• 2
    Feb

That ‘Doggone’ Rug: How Some Typos can be turned into Collectible Gold

There are times when attention to detail seems to have gone to the dogs. At least, that’s the opinion of Bob Gualtieri, the sheriff of Pinellas County, Fla., who ordered a large green rug from American Floor Mats. The rug was to feature the Sheriff’s Office logo: a black, gold, and blue star emblazoned with […]

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  • 22
    Nov

The Kennedy Half Dollar—A Numismatic Tribute to a Slain President

Amazingly, it has been 50 years today. For many of us, it may be difficult to remember where we were, or what we did yesterday. However young or old, those of us who lived through the afternoon of Nov. 22, 1963, all have vivid memories of where we were, what we were doing, to this […]

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  • 7
    Nov

One of Jesse Owens’ 1936 Olympic Gold Medal to Sell in Online Auction

One of the four gold medals won by U.S. sporting great Jesse Owens at the 1936 Olympics is headed to the auction block. SCP Auctions, which specializes in sports memorabilia, says on its website that the medal will be available in its auction running Nov. 20 through Dec. 7. Owens’s achievements at the 1936 Berlin […]

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  • 4
    Nov

Unloved Antiques: Bronze Commemorative Medals and Coins

Nearly everyone has a bronze commemorative coin or medal kicking about the house. I must have a half dozen or so myself from local events. I have the 125th-anniversary coin of the founding of my town, an academic medal my mother received in 1944 and a Canadian centennial medallion I bought for $2 in 1967. […]

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  • 25
    Oct

The Collector’s Minute: Calendar Medals

Calendar medals are often items of speculation, and they’re frequently though to be one-of-a-kind, rare presentation pieces. But like paper calendars, they only appear rare because they were often discarded once their useful life was over. Some were made as perpetual calendars, others with a 28-year cycle. For this reason, they’ve been kept around as […]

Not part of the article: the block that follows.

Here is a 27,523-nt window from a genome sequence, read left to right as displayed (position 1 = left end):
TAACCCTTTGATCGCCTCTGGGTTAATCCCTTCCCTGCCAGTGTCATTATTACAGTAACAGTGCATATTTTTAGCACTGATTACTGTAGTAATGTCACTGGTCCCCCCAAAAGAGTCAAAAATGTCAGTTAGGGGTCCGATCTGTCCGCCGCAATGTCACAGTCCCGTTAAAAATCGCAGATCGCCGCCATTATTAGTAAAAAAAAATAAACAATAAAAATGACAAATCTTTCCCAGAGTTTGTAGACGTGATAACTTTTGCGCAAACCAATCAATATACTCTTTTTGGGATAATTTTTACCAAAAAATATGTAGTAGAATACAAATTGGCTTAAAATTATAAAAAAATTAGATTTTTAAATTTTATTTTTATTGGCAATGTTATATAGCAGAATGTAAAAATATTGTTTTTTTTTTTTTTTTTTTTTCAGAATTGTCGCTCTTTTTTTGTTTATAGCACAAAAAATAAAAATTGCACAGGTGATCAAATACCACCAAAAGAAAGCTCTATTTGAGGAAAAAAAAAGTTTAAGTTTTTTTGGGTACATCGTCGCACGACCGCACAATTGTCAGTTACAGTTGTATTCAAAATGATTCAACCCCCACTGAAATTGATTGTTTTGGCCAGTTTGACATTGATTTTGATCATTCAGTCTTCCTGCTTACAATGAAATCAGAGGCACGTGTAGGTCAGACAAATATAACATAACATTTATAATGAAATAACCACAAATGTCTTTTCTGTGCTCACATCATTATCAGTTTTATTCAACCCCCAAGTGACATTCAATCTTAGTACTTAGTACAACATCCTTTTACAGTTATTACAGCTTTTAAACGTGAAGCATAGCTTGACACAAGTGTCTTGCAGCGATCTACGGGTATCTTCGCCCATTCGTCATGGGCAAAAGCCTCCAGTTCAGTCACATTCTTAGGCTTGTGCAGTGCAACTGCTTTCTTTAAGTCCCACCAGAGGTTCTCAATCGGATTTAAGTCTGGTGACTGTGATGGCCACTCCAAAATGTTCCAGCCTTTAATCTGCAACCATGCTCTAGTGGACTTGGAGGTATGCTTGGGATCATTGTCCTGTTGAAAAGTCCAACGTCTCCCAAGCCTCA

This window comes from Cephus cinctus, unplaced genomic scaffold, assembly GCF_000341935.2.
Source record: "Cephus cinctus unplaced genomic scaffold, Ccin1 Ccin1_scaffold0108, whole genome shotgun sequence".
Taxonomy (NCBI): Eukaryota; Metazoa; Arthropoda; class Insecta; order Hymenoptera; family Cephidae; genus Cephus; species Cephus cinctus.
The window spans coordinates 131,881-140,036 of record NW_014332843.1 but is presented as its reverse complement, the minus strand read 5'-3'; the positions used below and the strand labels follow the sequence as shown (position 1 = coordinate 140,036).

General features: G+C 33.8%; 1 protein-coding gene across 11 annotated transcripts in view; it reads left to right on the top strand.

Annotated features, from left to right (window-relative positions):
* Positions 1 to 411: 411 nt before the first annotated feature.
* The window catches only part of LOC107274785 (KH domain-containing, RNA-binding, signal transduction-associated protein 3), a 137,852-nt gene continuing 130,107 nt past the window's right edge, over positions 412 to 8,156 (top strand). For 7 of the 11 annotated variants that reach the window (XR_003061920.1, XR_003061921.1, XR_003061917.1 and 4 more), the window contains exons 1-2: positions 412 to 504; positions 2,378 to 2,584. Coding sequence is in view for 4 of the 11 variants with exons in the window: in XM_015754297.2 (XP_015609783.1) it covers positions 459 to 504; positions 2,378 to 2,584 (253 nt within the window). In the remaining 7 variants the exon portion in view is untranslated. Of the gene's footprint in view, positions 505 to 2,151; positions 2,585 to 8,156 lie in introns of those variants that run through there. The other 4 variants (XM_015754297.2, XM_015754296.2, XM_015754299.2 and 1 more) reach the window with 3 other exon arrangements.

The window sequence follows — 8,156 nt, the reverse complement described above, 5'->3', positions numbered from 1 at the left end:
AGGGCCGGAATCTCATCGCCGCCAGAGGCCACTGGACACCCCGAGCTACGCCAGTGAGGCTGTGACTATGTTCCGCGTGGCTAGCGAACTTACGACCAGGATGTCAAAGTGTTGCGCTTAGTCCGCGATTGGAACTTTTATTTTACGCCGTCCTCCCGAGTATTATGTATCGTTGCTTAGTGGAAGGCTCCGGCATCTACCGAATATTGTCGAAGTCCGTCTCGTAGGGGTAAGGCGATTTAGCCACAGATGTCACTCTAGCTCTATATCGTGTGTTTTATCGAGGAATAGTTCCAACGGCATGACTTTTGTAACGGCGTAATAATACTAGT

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  • 15
    May

Collecting the Royals: Kings, Queens and Pretenders to the Throne

There seems to be a lot of abdicating going around. First, Pope Benedict XVI stepped down as Supreme Pontiff (a kind of monarchy), the first reigning Pope to do so in 600 years. Then Queen Beatrix of the Netherlands, who was on the throne for only 33 years, abdicated in favor of her eldest son, […]

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  • 13
    Apr

Use A Coin, Go to Jail: The Monneron Medal of Confidence

By Gerald Tebben Trade tokens tend to be simple affairs that make do for money in times of economic stress. During the French Revolution, though, nothing less than fine engraving, exactingly struck on large planchets would do. When Monneron Brothers’ Paris banking house created its own bronze tokens in 1791 and 1792, it turned to […]

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  • 11
    Apr

A Tale of Two Noses: Nixon Inaugural Medals

By Gerald Tebben Richard M. Nixon, the only president to resign from office, in disgrace, was many things to many people in the 1960s and 1970s. To caricaturists, he was a godsend; to serious artists, a plague. Say what you will about the man’s policies and politics, but the beady eyes, the hunched shoulders, the […]

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  • 3
    Apr

Revolutionary Honors: Medals Mark Struggle for American Independence

By Gerald Tebben The largely unremembered war began with the George Washington’s surrender and ended essentially with the accession of George III to the British throne. The French and Indian War, the mid-18th century struggle that was all but overshadowed by the American Revolution, was a topsy-turvy fight that left a significant mark on American […]

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  • 6
    Feb

In Memoriam of McKinley—Medal Honors Third Slain U.S. President

By Gerald Tebben A shocked nation was reeling in 1901. For the third time in 35 years, an assassin had taken the life of an American president. This time a nut job with a handgun had turned a New York celebration into a national tragedy. Inventor Thomas Edison’s cameras recorded William McKinley’s visit to the […]

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